An 'ordinary novel': Genre Trouble in Radclyffe Hall's The Well of Loneliness

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Radclyffe Hall's The Well of Loneliness has long been read as stylistically inferior to novels by Hall's ‘experimental’ peers. Led by Virginia and Leonard Woolf, the dominant opinion has, to quote Terry Castle, sentenced Hall to a reputation of ‘bad, bad, bad’ writing. This article takes issue with Hall's exclusion from modernism, raising questions about the relationship between political radicalism and stylistic familiarity. Was Hall cleverly turning to a Victorian mode in order to critique the politics of modernism, challenging the value of aesthetic experiment and obscurity? I argue not only that The Well was stylistically as impressive as the most celebrated of ‘difficult’ 1920s novels, but also that, by boldly appropriating an accepted (and heteronormative) genre, Hall makes a statement about the rightful position of lesbian writing that dares to strike its readers in ways more direct and profound than the audaciously avant-garde.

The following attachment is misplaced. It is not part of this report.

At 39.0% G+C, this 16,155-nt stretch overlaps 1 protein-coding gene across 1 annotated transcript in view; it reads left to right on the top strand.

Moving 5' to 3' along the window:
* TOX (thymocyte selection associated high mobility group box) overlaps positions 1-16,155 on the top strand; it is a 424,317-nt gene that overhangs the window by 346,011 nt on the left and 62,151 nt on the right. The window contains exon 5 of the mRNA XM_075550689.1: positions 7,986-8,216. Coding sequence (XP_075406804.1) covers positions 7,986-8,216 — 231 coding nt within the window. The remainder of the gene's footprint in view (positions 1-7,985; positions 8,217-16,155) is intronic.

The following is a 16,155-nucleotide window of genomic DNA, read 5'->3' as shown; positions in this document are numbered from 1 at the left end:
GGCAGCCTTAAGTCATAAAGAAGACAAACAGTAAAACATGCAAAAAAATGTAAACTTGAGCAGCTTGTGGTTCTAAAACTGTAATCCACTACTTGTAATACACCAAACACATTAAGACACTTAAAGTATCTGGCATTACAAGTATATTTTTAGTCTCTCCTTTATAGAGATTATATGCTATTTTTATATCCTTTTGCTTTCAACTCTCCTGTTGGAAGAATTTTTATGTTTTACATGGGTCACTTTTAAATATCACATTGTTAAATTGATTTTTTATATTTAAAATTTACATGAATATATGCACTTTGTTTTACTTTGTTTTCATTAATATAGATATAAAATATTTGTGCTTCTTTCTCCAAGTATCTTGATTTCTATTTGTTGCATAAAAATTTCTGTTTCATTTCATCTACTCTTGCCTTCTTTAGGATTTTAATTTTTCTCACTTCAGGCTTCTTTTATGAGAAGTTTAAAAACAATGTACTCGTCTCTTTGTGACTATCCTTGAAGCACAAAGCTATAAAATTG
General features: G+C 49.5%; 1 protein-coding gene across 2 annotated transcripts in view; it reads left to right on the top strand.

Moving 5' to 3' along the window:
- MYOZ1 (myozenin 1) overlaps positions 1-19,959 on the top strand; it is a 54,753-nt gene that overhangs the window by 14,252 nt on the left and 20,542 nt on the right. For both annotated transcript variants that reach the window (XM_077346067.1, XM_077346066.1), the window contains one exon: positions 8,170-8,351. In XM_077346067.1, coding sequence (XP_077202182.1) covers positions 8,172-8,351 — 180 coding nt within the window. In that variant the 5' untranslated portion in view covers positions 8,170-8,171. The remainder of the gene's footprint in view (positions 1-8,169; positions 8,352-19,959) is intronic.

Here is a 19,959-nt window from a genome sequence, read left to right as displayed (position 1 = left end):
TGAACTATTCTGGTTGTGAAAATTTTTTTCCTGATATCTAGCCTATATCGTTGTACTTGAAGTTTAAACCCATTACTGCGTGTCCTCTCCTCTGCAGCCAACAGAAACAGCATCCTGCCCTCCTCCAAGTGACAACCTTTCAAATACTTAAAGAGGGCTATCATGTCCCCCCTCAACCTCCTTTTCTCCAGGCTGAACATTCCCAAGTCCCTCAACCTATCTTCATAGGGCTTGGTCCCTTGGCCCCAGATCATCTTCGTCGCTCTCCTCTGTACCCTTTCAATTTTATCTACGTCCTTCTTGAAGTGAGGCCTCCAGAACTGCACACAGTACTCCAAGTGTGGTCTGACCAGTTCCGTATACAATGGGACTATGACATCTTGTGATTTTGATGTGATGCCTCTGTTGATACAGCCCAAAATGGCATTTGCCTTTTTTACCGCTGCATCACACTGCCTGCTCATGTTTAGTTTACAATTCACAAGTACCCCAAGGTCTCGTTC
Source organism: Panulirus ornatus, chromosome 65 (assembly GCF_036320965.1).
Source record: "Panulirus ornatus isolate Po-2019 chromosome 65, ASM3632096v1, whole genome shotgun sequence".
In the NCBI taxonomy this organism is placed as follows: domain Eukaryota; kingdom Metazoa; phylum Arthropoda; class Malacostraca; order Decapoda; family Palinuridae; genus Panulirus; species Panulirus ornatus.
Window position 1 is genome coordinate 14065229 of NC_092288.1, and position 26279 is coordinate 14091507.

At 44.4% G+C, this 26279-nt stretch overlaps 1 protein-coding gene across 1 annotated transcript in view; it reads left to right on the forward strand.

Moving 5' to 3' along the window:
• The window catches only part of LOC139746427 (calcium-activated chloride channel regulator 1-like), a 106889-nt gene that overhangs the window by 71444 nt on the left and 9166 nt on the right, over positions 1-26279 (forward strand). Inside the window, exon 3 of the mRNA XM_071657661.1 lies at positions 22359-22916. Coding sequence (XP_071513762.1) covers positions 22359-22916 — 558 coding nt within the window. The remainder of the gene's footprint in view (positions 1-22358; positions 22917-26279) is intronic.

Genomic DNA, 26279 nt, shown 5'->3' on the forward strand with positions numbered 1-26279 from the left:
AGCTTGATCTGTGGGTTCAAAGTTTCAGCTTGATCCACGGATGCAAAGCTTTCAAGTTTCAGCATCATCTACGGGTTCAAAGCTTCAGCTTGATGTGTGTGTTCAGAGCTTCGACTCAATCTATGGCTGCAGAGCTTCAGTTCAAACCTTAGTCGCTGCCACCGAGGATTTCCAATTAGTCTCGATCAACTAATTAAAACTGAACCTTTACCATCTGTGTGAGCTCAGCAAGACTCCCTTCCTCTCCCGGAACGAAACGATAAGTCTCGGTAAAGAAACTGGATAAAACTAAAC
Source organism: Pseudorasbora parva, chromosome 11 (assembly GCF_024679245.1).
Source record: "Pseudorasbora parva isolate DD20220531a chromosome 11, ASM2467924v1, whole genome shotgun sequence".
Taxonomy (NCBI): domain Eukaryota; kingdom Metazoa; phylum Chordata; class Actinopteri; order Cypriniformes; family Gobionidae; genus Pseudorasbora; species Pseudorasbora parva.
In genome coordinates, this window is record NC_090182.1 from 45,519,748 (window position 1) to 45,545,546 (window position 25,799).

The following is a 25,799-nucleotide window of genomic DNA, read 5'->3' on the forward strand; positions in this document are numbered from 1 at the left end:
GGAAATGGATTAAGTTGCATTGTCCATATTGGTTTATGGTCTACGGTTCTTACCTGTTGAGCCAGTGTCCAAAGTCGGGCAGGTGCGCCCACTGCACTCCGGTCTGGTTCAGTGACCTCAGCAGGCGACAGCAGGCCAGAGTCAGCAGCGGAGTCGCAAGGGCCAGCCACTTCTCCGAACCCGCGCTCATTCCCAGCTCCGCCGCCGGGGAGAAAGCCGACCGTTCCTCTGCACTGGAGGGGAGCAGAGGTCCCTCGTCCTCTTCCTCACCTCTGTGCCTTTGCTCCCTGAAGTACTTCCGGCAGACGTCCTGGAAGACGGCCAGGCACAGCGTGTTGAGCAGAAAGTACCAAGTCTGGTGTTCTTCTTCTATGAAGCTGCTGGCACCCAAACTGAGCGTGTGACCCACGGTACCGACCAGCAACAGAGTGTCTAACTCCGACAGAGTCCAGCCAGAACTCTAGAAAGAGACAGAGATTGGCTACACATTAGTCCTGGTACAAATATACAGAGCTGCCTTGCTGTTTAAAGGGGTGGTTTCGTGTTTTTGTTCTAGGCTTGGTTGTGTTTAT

Original languageEnglish
Pages (from-to)101-117
Number of pages17
JournalTextual Practice
Issue number1
Early online date3 Nov 2016
Publication statusPublished - 2018


  • Genre
  • Lesbian
  • Modernism
  • Radclyffe hall
  • Romance

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